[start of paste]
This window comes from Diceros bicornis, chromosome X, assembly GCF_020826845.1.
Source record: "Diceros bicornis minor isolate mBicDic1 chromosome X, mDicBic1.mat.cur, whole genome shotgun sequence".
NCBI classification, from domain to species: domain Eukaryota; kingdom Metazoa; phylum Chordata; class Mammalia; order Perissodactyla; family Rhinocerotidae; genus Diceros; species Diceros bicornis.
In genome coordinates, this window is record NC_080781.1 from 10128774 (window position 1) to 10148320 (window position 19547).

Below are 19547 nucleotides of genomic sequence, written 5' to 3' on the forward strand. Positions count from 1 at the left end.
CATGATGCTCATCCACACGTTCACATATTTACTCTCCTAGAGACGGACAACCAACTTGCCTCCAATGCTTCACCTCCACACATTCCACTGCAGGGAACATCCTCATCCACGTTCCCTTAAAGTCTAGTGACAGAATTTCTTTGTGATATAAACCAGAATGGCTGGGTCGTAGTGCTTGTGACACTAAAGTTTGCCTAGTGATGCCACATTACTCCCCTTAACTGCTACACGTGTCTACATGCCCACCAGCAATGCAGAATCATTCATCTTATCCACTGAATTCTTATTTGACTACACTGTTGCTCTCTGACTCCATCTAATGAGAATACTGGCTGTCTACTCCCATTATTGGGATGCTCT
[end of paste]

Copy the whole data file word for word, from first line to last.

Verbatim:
This window comes from Diceros bicornis, chromosome X, assembly GCF_020826845.1.
Source record: "Diceros bicornis minor isolate mBicDic1 chromosome X, mDicBic1.mat.cur, whole genome shotgun sequence".
NCBI classification, from domain to species: domain Eukaryota; kingdom Metazoa; phylum Chordata; class Mammalia; order Perissodactyla; family Rhinocerotidae; genus Diceros; species Diceros bicornis.
In genome coordinates, this window is record NC_080781.1 from 10128774 (window position 1) to 10148320 (window position 19547).

Below are 19547 nucleotides of genomic sequence, written 5' to 3' on the forward strand. Positions count from 1 at the left end.
CATGATGCTCATCCACACGTTCACATATTTACTCTCCTAGAGACGGACAACCAACTTGCCTCCAATGCTTCACCTCCACACATTCCACTGCAGGGAACATCCTCATCCACGTTCCCTTAAAGTCTAGTGACAGAATTTCTTTGTGATATAAACCAGAATGGCTGGGTCGTAGTGCTTGTGACACTAAAGTTTGCCTAGTGATGCCACATTACTCCCCTTAACTGCTACACGTGTCTACATGCCCACCAGCAATGCAGAATCATTCATCTTATCCACTGAATTCTTATTTGACTACACTGTTGCTCTCTGACTCCATCTAATGAGAATACTGGCTGTCTACTCCCATTATTGGGATGCTCT